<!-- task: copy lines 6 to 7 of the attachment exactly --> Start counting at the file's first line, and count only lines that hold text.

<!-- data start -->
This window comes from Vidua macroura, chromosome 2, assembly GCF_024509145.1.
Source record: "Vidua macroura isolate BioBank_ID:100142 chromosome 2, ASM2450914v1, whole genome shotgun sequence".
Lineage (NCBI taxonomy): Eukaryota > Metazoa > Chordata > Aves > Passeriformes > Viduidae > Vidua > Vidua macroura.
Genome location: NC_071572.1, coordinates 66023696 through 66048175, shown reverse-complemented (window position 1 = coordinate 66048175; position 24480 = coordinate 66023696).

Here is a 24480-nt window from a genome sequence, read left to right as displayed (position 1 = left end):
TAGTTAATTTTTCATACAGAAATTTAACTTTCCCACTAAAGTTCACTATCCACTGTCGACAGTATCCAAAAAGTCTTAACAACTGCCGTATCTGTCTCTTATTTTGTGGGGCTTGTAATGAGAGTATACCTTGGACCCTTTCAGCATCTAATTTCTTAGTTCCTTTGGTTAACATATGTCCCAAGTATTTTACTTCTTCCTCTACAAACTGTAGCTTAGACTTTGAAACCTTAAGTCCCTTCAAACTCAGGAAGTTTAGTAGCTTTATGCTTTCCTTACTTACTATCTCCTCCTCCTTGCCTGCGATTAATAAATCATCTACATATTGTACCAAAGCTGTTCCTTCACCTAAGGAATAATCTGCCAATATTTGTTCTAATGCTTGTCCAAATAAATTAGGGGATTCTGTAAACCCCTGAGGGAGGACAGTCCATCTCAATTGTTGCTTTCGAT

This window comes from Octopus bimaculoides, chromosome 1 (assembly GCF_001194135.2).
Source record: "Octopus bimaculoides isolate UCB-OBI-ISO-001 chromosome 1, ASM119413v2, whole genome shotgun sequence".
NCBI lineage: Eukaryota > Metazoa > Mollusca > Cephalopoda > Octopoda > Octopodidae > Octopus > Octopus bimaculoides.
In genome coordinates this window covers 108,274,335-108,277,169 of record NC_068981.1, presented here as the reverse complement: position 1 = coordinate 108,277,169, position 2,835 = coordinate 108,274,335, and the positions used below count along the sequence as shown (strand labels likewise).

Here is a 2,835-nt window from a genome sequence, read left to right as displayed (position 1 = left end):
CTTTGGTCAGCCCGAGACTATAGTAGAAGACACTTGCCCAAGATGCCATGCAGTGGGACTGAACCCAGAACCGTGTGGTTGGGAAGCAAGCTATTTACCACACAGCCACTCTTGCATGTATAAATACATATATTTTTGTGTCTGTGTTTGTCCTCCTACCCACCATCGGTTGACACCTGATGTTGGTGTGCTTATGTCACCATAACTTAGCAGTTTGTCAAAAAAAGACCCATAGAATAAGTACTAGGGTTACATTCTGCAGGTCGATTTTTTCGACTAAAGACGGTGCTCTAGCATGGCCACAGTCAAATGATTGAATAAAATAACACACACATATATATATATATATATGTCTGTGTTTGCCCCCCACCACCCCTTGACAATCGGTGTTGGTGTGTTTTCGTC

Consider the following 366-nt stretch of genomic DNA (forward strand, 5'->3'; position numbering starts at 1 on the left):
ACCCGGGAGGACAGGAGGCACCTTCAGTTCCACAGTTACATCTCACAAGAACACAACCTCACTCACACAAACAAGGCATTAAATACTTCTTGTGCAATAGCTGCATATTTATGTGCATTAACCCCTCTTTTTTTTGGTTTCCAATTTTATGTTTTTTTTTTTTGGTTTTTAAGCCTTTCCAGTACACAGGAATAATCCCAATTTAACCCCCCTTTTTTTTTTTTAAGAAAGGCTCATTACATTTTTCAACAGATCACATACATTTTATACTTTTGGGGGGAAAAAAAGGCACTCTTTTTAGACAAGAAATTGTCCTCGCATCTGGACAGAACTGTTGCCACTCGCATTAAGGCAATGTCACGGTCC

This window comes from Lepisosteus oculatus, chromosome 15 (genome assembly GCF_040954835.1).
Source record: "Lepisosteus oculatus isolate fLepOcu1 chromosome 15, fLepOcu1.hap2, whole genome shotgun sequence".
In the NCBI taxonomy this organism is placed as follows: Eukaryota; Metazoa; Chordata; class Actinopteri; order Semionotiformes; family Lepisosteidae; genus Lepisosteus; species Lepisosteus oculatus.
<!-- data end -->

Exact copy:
TAGTTAATTTTTCATACAGAAATTTAACTTTCCCACTAAAGTTCACTATCCACTGTCGACAGTATCCAAAAAGTCTTAACAACTGCCGTATCTGTCTCTTATTTTGTGGGGCTTGTAATGAGAGTATACCTTGGACCCTTTCAGCATCTAATTTCTTAGTTCCTTTGGTTAACATATGTCCCAAGTATTTTACTTCTTCCTCTACAAACTGTAGCTTAGACTTTGAAACCTTAAGTCCCTTCAAACTCAGGAAGTTTAGTAGCTTTATGCTTTCCTTACTTACTATCTCCTCCTCCTTGCCTGCGATTAATAAATCATCTACATATTGTACCAAAGCTGTTCCTTCACCTAAGGAATAATCTGCCAATATTTGTTCTAATGCTTGTCCAAATAAATTAGGGGATTCTGTAAACCCCTGAGGGAGGACAGTCCATCTCAATTGTTGCTTTCGAT

This window comes from Octopus bimaculoides, chromosome 1 (assembly GCF_001194135.2).